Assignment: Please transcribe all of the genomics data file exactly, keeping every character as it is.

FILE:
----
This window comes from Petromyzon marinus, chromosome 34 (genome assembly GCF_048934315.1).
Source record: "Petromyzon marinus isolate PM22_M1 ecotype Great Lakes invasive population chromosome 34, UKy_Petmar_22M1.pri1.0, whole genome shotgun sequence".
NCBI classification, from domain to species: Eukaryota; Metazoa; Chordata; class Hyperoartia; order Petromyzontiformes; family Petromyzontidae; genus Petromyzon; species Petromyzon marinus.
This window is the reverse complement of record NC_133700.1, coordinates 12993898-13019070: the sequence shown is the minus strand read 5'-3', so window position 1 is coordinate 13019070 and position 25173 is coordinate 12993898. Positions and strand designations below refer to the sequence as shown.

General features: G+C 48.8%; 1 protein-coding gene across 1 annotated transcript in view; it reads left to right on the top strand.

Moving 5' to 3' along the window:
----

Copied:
This window comes from Petromyzon marinus, chromosome 34 (genome assembly GCF_048934315.1).
Source record: "Petromyzon marinus isolate PM22_M1 ecotype Great Lakes invasive population chromosome 34, UKy_Petmar_22M1.pri1.0, whole genome shotgun sequence".
NCBI classification, from domain to species: Eukaryota; Metazoa; Chordata; class Hyperoartia; order Petromyzontiformes; family Petromyzontidae; genus Petromyzon; species Petromyzon marinus.
This window is the reverse complement of record NC_133700.1, coordinates 12993898-13019070: the sequence shown is the minus strand read 5'-3', so window position 1 is coordinate 13019070 and position 25173 is coordinate 12993898. Positions and strand designations below refer to the sequence as shown.

General features: G+C 48.8%; 1 protein-coding gene across 1 annotated transcript in view; it reads left to right on the top strand.

Moving 5' to 3' along the window: